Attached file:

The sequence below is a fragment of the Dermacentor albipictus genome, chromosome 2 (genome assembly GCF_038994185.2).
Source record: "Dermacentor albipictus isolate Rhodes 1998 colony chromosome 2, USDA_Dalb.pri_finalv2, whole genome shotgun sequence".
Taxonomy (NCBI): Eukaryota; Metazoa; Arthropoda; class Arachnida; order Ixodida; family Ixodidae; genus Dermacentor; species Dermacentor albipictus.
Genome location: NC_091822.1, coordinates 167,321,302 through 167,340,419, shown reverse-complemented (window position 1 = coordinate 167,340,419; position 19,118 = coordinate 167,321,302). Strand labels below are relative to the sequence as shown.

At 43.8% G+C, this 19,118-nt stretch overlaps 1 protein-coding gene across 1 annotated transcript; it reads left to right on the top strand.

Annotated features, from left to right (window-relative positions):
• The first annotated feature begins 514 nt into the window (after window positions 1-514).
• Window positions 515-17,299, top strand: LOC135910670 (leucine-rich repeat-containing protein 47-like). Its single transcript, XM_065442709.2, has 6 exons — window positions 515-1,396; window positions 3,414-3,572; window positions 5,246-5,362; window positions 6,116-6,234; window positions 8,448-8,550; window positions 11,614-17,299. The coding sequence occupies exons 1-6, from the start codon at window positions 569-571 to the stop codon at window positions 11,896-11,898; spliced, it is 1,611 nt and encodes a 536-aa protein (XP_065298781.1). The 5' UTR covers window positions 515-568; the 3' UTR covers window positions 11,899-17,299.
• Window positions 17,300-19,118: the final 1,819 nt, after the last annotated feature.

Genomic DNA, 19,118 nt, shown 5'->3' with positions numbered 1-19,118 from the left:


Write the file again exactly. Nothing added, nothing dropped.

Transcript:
The sequence below is a fragment of the Dermacentor albipictus genome, chromosome 2 (genome assembly GCF_038994185.2).
Source record: "Dermacentor albipictus isolate Rhodes 1998 colony chromosome 2, USDA_Dalb.pri_finalv2, whole genome shotgun sequence".
Taxonomy (NCBI): Eukaryota; Metazoa; Arthropoda; class Arachnida; order Ixodida; family Ixodidae; genus Dermacentor; species Dermacentor albipictus.
Genome location: NC_091822.1, coordinates 167,321,302 through 167,340,419, shown reverse-complemented (window position 1 = coordinate 167,340,419; position 19,118 = coordinate 167,321,302). Strand labels below are relative to the sequence as shown.

At 43.8% G+C, this 19,118-nt stretch overlaps 1 protein-coding gene across 1 annotated transcript; it reads left to right on the top strand.

Annotated features, from left to right (window-relative positions):
• The first annotated feature begins 514 nt into the window (after window positions 1-514).
• Window positions 515-17,299, top strand: LOC135910670 (leucine-rich repeat-containing protein 47-like). Its single transcript, XM_065442709.2, has 6 exons — window positions 515-1,396; window positions 3,414-3,572; window positions 5,246-5,362; window positions 6,116-6,234; window positions 8,448-8,550; window positions 11,614-17,299. The coding sequence occupies exons 1-6, from the start codon at window positions 569-571 to the stop codon at window positions 11,896-11,898; spliced, it is 1,611 nt and encodes a 536-aa protein (XP_065298781.1). The 5' UTR covers window positions 515-568; the 3' UTR covers window positions 11,899-17,299.
• Window positions 17,300-19,118: the final 1,819 nt, after the last annotated feature.

Genomic DNA, 19,118 nt, shown 5'->3' with positions numbered 1-19,118 from the left: